|US20030235170||Jun 21, 2002||Dec 25, 2003||Trainin Solomon B.||Method, apparatus, and system for distributed access points for wireless local area network (LAN)|
|US20040013135||Jul 17, 2002||Jan 22, 2004||Yoram Haddad||System and method for scheduling traffic in wireless networks|
|US20040022176||Jul 15, 2002||Feb 5, 2004||Kazunari Hashimoto||Base station apparatus, mobile station apparatus, radio communication system, and radio communication method|
|US20040052241||Sep 9, 2003||Mar 18, 2004||Richard Martin||System and method for hardware acceleration in a hybrid wired/wireless local area network|
|US20040063455||Sep 19, 2003||Apr 1, 2004||Extricom Ltd.||Wireless LAN with central management of access points|
|US20040076134||May 5, 2003||Apr 22, 2004||Instant802 Networks, Inc.||Integrated user and radio management in a wireless network environment|
|US20040077353||Oct 14, 2003||Apr 22, 2004||Mahany Ronald L.||Spread spectrum transceiver module utilizing multiple mode transmission|
|US20040103204||Nov 27, 2002||May 27, 2004||Docomo Communications Laboratories Usa, Inc.||Method of connecting a client device with a router in a wireless communication network|
|US20040141522||Jul 11, 2001||Jul 22, 2004||Yossi Texerman||Communications protocol for wireless lan harmonizing the ieee 802.11a and etsi hiperla/2 standards|
|US20040156399||Jan 26, 2004||Aug 12, 2004||Extricom Ltd.||Wireless LAN control over a wired network|
|US20040157624 *||Feb 6, 2004||Aug 12, 2004||Hrastar Scott E.||Systems and methods for adaptive location tracking|
|US20040160929||Oct 27, 2003||Aug 19, 2004||Eran Shpak||Multiplex communication between access points and hub|
|US20040162037||Feb 18, 2003||Aug 19, 2004||Eran Shpak||Multi-channel WLAN transceiver with antenna diversity|
|US20040170154||Mar 8, 2004||Sep 2, 2004||Ge Medical Systems Information Technologies||Wireless lan architecture for integrated time-critical and non-time-critical services within medical facilities|
|US20040184475||Mar 21, 2003||Sep 23, 2004||Robert Meier||Method for a simple 802.11e HCF implementation|
|US20040203740 *||Feb 27, 2003||Oct 14, 2004||Air Broadband Communications, Inc.||Hybrid wireless access bridge and mobile access router system and method|
|US20040204105||Aug 14, 2002||Oct 14, 2004||Ying-Chang Liang||Method and apparatus for a base station with multiple distributed antennas to communicate with mobile stations|
|US20040223469||Jun 17, 2004||Nov 11, 2004||Microsoft Corporation||System and method for concurrent operation of a wireless device in two disjoint wireless networks|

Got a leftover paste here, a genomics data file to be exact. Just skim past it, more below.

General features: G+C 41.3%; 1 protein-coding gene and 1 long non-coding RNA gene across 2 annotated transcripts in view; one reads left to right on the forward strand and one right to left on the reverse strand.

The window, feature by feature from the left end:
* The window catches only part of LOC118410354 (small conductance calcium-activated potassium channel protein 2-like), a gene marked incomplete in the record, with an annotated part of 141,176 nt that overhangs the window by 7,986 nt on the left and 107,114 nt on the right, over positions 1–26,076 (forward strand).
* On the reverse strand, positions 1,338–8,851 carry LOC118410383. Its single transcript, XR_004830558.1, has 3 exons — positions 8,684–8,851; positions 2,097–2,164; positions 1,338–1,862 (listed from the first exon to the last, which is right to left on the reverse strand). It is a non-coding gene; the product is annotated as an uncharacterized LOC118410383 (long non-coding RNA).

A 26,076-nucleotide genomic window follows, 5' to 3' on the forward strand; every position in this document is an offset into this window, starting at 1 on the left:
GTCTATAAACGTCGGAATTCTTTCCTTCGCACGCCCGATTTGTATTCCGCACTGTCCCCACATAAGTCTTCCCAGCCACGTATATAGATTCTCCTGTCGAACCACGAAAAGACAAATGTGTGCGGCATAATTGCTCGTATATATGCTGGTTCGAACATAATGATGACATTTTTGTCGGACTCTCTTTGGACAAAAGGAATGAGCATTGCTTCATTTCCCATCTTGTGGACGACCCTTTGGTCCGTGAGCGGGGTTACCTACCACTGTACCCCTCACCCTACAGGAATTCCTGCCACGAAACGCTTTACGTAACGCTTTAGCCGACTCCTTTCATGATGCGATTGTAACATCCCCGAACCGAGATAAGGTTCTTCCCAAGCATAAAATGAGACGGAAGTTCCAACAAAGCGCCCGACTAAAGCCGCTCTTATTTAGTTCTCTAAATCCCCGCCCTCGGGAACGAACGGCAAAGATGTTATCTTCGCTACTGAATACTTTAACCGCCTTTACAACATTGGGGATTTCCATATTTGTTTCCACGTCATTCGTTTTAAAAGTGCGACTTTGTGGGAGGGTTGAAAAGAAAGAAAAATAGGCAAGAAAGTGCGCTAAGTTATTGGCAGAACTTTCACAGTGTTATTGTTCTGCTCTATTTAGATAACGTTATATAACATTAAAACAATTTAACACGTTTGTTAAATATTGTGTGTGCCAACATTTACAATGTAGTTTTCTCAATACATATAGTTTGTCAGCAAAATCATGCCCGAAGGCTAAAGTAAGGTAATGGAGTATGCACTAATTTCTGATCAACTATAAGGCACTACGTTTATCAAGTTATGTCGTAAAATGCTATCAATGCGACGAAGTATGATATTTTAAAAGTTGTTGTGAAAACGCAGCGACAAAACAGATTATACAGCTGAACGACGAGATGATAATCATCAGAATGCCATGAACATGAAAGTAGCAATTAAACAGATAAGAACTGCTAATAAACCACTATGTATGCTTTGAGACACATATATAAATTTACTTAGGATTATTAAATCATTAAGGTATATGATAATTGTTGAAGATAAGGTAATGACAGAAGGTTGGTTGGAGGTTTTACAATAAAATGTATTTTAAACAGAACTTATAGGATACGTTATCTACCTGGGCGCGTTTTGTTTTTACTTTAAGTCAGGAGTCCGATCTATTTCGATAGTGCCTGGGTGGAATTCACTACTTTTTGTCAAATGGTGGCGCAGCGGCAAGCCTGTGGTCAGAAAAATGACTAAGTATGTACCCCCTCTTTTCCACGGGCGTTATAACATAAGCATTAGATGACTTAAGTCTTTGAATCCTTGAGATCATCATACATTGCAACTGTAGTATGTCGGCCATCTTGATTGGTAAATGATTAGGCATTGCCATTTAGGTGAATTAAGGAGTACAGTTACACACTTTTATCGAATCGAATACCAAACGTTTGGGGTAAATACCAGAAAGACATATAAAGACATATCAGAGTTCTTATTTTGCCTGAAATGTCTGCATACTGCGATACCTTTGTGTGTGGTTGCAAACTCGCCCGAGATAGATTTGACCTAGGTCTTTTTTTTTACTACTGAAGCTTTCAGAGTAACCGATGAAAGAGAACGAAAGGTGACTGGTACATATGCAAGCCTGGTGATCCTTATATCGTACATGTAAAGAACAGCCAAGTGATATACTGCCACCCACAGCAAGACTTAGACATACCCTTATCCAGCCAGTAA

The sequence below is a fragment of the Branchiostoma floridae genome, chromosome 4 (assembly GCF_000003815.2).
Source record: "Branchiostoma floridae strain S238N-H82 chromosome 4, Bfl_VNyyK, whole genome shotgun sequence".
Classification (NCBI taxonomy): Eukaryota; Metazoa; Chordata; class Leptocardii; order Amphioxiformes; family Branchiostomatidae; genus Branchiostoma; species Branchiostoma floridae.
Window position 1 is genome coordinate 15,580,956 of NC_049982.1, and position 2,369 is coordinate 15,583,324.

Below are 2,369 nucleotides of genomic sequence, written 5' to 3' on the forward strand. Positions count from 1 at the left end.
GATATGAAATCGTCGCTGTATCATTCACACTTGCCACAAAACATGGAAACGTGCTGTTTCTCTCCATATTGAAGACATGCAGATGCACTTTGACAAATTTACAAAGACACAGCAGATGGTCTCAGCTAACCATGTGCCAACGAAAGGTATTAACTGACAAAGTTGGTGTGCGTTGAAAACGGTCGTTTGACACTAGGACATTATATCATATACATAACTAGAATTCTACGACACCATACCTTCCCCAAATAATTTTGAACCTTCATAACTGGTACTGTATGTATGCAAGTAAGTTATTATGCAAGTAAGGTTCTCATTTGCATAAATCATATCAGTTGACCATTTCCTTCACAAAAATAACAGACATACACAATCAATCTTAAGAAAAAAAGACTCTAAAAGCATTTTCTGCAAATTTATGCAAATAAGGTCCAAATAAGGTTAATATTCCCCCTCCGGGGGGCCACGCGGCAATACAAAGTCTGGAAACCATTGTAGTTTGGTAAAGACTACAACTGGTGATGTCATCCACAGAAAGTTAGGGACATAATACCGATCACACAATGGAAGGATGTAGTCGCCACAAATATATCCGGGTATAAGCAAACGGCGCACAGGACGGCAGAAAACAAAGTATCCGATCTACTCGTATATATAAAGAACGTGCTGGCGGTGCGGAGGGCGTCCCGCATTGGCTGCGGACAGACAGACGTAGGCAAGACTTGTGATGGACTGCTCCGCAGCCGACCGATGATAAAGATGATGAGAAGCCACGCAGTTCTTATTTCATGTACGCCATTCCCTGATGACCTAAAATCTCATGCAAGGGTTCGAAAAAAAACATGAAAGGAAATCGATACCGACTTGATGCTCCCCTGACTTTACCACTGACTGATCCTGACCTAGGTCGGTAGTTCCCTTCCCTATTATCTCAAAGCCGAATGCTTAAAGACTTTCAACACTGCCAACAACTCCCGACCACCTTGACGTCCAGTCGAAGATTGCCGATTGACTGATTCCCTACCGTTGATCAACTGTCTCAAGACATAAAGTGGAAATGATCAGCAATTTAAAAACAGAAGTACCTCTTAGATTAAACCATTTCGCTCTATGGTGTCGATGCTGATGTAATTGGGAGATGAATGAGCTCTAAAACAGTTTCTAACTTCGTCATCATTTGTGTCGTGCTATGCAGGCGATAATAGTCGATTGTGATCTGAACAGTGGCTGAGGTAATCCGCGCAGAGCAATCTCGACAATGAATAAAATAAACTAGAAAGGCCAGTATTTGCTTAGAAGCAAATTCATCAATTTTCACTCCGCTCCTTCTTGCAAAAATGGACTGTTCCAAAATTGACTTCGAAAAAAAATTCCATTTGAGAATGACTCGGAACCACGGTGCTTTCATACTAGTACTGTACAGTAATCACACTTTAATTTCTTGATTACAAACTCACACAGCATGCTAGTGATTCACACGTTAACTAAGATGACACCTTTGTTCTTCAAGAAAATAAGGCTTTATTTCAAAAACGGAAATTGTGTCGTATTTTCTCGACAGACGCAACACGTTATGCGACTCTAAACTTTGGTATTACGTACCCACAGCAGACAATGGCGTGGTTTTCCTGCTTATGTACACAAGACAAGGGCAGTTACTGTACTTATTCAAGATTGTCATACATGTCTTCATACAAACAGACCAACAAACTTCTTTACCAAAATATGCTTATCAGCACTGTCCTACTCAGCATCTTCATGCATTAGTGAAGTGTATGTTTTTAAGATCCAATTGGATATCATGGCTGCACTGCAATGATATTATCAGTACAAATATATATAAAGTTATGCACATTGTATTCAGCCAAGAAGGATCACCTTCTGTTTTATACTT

|US20040252696||Feb 17, 2004||Dec 16, 2004||Ntt Docomo, Inc.||System and method for controlling network, network controlling apparatus, and mobile terminal used in network control system|
|US20040267896||Jan 17, 2003||Dec 30, 2004||Patel Sanjay H.||Wireless distribution & collection system|
|US20050018630||Jun 16, 2004||Jan 27, 2005||Opencell Corp.||Architecture for signal distribution in wireless data network|
|US20050021586||Dec 10, 2002||Jan 27, 2005||Guillaume Bichot||Method and apparatus for handing off a mobile terminal between a mobile network and a wireless lan|
|US20050054370||Aug 18, 2004||Mar 10, 2005||Extricom Ltd.||Collaboration between wireless LAN access points using wired LAN infrastructure|
|US20050063349||Sep 23, 2003||Mar 24, 2005||Logalbo Robert D.||Method for supporting a plurality of subscribers operating on different frequency bands using a single access point|
|US20050117524||Nov 10, 2003||Jun 2, 2005||Samsung Electronics Co., Ltd.||Method for performing handoff in wireless network priority|
|US20050170824||Mar 31, 2005||Aug 4, 2005||Dowling Eric M.||Federated multiprotocol communication|
|US20050180314||Jan 12, 2005||Aug 18, 2005||Conexant Systems, Inc.||Method and system for high data rate multi-channel WLAN architecture|
|US20050195786||Apr 22, 2005||Sep 8, 2005||Extricom Ltd.||Spatial reuse of frequency channels in a WLAN|
|US20060025150||Sep 28, 2005||Feb 2, 2006||Kim Byoung-Jo J||Frequency assignment for multi-cell IEEE 802.11 wireless networks|
|US20060187952||Feb 18, 2005||Aug 24, 2006||Avaya Technology Corp.||Methods and systems for providing priority access to 802.11 endpoints using DCF protocol|
|US20060203772||Sep 19, 2005||Sep 14, 2006||Rajiv Laroia||Methods and apparatus for implementing and using a maximum rate option indicator|
|US20060209771||Mar 3, 2005||Sep 21, 2006||Extricom Ltd.||Wireless LAN with contention avoidance|